The Z80 apparently had a 4-bit ALU, and computes 8-bit values in two stages. The half-carry bit preserves the carry from bits 3 to 4. Why did the designers of this chip choose to preserve that value in the flags register? Presumably, that intermediate result could have been stored (at less cost) in the Carry bit between the two halves of the addition/subtraction.
Why does the Z80 have a half-carry bit?
Because the ALU is only 4 bits wide. The Z80 needs to preserve the carry between bits 3 and 4.
Why did the designers of this chip choose to preserve that value in the flags register?
Good question. You can't access the
H bit directly except by saving the status register and then examining its contents, so there is no real purpose in having it visible. I suspect it was just easier or saved gates to put it in the same 8 bit register as the other user accessible flags. There are also two other undocumented flags in the status register that have less obvious uses.
Presumably, that intermediate result could have been stored (at less cost) in the Carry bit between the two halves of the addition/subtraction
Some Z80 arithmetic calculations should not affect the normal carry flag. For example address displacement calculations.
DAA instruction needs not just the final carry to be preserved but also the carry between "hex" digits so it knows how to adjust the digits to get the proper answer. For example 1 + 1 = 2 which is fine in hex and BCD but 9 + 9 =
0x12 in hex and the addition needs to be adjusted by
DAA to be
0x18. The only way to tell between the two cases is to know the value of the carry from the bottom hex digit to the top hex digit.
The intermediate carry flag, or "adjust flag", or half-carry flag is used to facilitate binary-coded decimal (BCD) arithmetic, where each decimal digit of a number is represented as a nibble (a group of 4 bits). The range of valid values for each nibble is 0 to 9 (0000 to 1001). If, after an arithmetic operation, the result contains a "non-decimal" nibble (1010 to 1111), it can be deduced from its bit pattern that a correction is necessary. However, it might also be necessary even if both nibbles of the result look "decimal".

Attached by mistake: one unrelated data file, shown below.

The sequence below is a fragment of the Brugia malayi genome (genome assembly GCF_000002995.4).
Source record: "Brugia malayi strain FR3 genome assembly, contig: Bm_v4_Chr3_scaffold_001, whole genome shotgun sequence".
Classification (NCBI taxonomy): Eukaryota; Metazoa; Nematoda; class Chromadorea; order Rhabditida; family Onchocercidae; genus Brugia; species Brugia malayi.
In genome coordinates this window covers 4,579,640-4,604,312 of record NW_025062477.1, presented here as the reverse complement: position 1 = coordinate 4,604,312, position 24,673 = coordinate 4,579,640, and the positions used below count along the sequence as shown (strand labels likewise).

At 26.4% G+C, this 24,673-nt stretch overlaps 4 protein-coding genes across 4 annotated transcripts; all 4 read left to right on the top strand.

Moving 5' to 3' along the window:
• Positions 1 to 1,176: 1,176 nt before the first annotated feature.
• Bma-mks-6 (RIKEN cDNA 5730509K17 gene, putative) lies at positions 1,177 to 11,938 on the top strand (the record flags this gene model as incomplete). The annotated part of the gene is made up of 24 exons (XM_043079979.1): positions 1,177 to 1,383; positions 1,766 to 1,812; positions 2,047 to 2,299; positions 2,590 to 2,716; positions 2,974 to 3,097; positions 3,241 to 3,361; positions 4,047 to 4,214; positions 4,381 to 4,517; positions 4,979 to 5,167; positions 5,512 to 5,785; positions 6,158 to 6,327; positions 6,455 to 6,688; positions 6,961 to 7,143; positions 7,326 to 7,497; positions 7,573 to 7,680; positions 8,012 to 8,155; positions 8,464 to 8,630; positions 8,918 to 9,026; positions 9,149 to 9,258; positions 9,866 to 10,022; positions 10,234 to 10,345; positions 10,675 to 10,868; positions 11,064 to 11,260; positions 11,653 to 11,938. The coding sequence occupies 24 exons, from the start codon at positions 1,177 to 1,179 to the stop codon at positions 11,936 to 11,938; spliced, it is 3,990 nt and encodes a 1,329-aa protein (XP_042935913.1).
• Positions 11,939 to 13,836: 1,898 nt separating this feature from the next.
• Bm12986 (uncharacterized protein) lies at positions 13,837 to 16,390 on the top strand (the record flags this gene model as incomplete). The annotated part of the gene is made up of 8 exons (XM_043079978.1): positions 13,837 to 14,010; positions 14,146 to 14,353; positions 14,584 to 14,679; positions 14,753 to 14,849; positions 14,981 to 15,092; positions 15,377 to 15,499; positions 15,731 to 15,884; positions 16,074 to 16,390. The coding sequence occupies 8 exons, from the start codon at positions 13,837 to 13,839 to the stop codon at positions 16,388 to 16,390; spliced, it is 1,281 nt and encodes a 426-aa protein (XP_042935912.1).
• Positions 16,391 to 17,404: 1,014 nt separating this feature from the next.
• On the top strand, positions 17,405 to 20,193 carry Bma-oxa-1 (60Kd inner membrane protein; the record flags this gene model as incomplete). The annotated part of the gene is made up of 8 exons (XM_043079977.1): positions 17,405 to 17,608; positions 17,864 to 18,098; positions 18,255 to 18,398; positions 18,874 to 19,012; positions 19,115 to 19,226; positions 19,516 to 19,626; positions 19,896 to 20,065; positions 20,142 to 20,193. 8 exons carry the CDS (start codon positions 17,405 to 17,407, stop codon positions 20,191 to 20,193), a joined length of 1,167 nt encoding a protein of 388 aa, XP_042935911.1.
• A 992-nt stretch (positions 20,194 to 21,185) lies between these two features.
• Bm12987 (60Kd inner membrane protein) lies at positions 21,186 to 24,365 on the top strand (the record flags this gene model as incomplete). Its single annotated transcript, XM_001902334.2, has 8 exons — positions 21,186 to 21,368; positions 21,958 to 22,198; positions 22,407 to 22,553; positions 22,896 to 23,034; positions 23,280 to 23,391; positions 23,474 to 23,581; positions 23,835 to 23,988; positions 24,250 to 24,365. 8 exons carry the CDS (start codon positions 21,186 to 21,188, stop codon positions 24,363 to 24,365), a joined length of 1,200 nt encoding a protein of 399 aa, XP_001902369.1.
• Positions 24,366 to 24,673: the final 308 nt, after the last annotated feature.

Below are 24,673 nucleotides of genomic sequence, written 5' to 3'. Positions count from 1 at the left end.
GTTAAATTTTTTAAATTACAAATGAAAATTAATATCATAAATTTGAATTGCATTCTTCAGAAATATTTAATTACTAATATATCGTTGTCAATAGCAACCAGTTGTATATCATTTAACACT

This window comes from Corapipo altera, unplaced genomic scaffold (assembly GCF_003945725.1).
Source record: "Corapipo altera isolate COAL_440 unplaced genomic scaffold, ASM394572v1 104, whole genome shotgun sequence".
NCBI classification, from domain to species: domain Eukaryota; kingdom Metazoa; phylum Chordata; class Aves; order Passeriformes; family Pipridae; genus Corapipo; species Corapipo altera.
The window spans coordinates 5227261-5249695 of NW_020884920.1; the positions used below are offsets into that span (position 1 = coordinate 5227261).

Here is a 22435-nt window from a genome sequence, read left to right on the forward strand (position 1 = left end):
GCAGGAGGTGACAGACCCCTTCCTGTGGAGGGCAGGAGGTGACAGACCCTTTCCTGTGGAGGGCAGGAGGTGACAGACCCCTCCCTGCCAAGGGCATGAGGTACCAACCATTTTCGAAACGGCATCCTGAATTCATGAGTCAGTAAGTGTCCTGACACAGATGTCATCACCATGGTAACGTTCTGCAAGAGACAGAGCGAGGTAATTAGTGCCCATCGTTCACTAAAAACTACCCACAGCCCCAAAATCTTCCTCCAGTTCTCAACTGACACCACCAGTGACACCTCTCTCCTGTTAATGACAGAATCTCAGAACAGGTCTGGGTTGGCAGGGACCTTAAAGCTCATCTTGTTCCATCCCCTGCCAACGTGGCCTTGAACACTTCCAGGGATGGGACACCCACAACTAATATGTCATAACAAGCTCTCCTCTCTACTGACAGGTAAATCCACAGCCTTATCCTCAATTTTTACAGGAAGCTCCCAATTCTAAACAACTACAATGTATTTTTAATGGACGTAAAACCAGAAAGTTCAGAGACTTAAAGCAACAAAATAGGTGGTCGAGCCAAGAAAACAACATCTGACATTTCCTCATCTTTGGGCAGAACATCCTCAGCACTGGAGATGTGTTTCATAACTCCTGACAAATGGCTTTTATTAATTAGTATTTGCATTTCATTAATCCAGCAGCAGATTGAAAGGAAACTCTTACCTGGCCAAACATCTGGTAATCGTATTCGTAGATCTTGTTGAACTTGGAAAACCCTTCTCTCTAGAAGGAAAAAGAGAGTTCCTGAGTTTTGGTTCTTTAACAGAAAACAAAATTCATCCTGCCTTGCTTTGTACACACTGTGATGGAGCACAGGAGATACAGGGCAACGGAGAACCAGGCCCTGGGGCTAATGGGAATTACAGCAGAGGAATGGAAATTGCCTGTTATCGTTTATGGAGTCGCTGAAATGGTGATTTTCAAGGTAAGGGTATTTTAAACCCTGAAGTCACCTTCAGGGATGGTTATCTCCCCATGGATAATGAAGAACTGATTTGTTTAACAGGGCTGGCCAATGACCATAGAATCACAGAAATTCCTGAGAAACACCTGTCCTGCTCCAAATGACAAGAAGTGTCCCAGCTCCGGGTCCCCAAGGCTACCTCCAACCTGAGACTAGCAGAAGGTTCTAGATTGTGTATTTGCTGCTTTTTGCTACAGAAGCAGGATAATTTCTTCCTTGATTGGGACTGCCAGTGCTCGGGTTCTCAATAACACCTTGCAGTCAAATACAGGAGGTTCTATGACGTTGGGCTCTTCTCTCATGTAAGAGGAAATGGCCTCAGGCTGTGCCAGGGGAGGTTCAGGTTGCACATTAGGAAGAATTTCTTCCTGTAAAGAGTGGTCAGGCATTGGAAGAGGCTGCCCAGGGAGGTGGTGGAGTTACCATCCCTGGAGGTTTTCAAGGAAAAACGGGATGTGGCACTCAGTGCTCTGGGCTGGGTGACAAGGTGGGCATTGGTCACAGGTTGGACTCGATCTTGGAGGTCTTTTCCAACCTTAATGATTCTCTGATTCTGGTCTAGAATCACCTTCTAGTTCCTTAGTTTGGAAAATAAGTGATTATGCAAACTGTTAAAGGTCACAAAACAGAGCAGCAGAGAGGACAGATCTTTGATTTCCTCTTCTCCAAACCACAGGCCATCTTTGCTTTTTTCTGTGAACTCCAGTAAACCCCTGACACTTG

Here's an example (from Wikipedia) why the flag is needed:
Adding the BCD values 3916 and 4816 produces 8116. This result does not have a non-decimal low nibble, but it does cause a carry out of the least significant digit (lower four bits) into the most significant digit (upper four bits). This is indicated by the CPU setting the half-carry flag. This value must also be corrected, by adding 0616 to 8116 to produce a corrected BCD result of 8716.
0011 1001 39 + 0100 1000 48 ----------- 1000 0001 81, intermediate result + 0110 06, adjustment ----------- 1000 0111 87, adjusted result
The Intel 4004 and 4040 were 4-bit CPUs. In some ways, the 8008 and its successor, the 8080 behaved as if it were two 4004s glued together, although the 8008 architecture was not just two 4004s glued together. For instance, the 8008 had an extensive carry prediction chunk attached to the ALU.
Adding either BCD or 4-bit values in the 4004 could result in overflow, indicated by the carry flag. In the 8008 and its descendants, this carry is preserved as the half-carry flag. This is why there is a half-carry flag in Intel's 8080, 8086, 8088, and subsequent x86 processors, as well as the Zilog Z80 and its descendants (e.g., the eZ80, released in 2007) and its clones. That the Z80 implements its ALU as a two-pass 4-bit ALU is a little weird, but is the way it was done. This choice of ALU design is not why there is a half-carry flag; this flag is present to preserve binary compatibility with the 8080.
The Motorola 6809 also had a half-carry flag. Weirdly, it is not affected by the DAA opcode (even if the DAA must carry between the nibbles) for fixing up BCD addition via single-byte adds. Here, the half-carry bit is set by the ADDA or ADCA and thus indicates binary inter-nibble carry, not BCD inter-digit carry. (This is a way that the English Wikipedia's article on the half-carry flag is not quite applicable to the MC68000.) Nevertheless, this led to the half-carry flag in the Motorola 68000 series and descendants as well.
Halfcarry is necessary for
DAA instruction and thus it makes sense to have it in
AF in a designated place (since it has a designated behavior).
DAA is needed for BCD arithmetic. But it's also useful to convert a nibble into ASCII:
ADD A,90H DAA ADC A,40H DAA
takes 6 bytes and 22 cycles. You cannot really do that with conditional jumps.
The halfcarry bit is not even the most obscure: there is a bit that is set when the last operation was a subtraction (or comparable) so that the
DAA instruction knows whether to adjust after an addition or a subtraction.
The 8088 (which is sort-of source code compatible to the 8080) has two different adjustment instructions for addition and subtraction, in contrast.
The reason there needs to be a visible "half carry" bit is a combination of two factors.
- BCD support
- Interrupt handling.
As other answers have pointed out the Z80 provided BCD support through an adjustment instruction run after the addition or subtraction operation (this constrasts with the 6502 that implemented it as a mode flag). This instruction needs to know whether or not there was a carry from the high nibble to the low nibble to correctly adjust the result.
But why does that flag need to be visible to the user as part of a status register rather than just an internal flag? the answer is interrupt handling.
Consider what happens if an interrupt happens between an arithmetic instruction and the corresponding DAA instruction. The interrupt must save the state of the half carry so it can be restored and correctly used by the DAA instruction after the interrupt returns.
This is why many flags that one would normally think of as "internal" are grouped together into a user-visible status register so they can be easilly saved and restored on interrupt.